Reasons as Defaults

By John F. Horty,

Book cover of Reasons as Defaults

In this book, Horty uses tools that were originally developed in the fields of artificial intelligence and non-monotonic logic in order to develop an explanatory theory of how reasons compete with one another. The main thing that has led contemporary moral philosophers to be so interested in reasons is that they seem to be able to compete. For example, if on the one hand, you promised your friend to keep a secret, that is a reason that counts against telling anyone else, but if the secret is that they are having an affair with the spouse of another of your friends, that is a reason that counts in favor of telling, and to figure out what you should do, it seems like we have to weigh these reasons together to see which one is more important. But very few ethicists have gotten very far in thinking about the distinctive challenges…


Who am I?

Mark Schroeder is the author of six books and nearly one hundred articles in philosophy, many of them concerned with the role of reasons in metaethics and moral explanations. Three of his articles have been honored by the Philosophers’ Annual as among the ten best philosophy articles published in their year, and one received the APA article prize as the best paper published in all of philosophy in 2008 or 2009. His former Ph.D. students now teach philosophy on five continents.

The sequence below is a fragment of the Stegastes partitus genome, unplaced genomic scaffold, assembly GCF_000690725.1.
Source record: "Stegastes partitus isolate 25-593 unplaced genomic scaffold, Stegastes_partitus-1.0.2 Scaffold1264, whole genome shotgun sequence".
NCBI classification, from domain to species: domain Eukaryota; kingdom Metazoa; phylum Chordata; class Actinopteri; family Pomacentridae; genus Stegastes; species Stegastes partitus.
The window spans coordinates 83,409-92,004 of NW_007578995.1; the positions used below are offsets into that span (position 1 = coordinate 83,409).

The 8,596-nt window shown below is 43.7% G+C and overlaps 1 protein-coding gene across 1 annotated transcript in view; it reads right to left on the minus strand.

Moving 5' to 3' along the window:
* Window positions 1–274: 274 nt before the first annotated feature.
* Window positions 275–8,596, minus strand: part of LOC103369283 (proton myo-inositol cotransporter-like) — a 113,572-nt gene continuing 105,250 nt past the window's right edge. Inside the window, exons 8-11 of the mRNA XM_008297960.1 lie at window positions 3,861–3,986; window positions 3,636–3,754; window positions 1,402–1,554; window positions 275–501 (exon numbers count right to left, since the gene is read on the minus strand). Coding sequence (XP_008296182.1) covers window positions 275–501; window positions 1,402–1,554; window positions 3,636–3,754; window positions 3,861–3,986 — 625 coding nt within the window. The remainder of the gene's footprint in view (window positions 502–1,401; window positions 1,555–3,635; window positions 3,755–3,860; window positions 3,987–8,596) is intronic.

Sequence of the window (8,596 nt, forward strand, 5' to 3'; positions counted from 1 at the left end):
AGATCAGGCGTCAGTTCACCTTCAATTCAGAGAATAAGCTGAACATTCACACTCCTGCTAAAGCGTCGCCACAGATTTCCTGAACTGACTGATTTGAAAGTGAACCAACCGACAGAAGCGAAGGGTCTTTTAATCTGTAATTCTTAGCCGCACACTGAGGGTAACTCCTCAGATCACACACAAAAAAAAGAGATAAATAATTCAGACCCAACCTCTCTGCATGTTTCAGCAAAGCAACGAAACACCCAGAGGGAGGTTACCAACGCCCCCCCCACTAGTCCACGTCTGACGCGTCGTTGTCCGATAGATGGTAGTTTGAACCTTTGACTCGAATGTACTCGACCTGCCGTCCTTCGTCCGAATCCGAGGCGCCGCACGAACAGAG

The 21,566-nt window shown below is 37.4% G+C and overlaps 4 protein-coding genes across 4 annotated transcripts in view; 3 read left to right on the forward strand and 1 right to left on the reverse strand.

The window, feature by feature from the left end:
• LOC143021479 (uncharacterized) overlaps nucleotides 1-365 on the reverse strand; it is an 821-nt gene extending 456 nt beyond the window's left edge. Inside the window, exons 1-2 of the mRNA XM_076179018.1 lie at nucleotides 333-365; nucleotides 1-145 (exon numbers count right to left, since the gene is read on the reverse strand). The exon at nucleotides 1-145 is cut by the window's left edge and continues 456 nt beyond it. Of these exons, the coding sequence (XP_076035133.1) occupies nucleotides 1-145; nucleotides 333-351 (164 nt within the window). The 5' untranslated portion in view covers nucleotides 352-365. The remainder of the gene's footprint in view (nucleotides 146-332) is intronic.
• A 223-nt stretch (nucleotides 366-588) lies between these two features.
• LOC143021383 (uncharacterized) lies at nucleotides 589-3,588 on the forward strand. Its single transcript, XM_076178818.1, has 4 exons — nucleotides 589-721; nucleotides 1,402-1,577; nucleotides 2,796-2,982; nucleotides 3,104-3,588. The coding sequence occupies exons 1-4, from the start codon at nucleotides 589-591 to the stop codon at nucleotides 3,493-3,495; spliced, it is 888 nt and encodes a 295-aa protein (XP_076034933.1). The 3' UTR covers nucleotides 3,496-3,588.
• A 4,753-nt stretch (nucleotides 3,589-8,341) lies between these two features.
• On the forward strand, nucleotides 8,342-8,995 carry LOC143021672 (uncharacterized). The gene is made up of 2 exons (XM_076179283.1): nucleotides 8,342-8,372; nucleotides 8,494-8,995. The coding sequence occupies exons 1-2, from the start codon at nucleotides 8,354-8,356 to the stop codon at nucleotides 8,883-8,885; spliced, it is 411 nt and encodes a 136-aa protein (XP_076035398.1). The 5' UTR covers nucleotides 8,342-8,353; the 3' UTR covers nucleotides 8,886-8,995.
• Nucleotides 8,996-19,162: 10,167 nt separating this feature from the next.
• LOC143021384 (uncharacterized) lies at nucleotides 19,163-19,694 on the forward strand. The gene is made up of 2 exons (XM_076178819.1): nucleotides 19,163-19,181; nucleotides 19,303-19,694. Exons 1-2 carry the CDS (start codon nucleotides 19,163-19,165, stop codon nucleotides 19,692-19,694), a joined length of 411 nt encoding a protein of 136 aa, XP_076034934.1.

I wrote...

Reasons First

By Mark Schroeder,

Book cover of Reasons First

What is my book about?

In the last five decades, ethical theory has been preoccupied by a turn to reasons. The vocabulary of reasons has become a common currency not only in ethics, but in epistemology, action theory, and many related areas. It is now common, for example, to see central theses such as evidentialism in epistemology and egalitarianism in political philosophy formulated in terms of reasons. And some have even claimed that the vocabulary of reasons is so useful precisely because reasons have analytical and explanatory priority over other normative concepts-that reasons in that sense come first.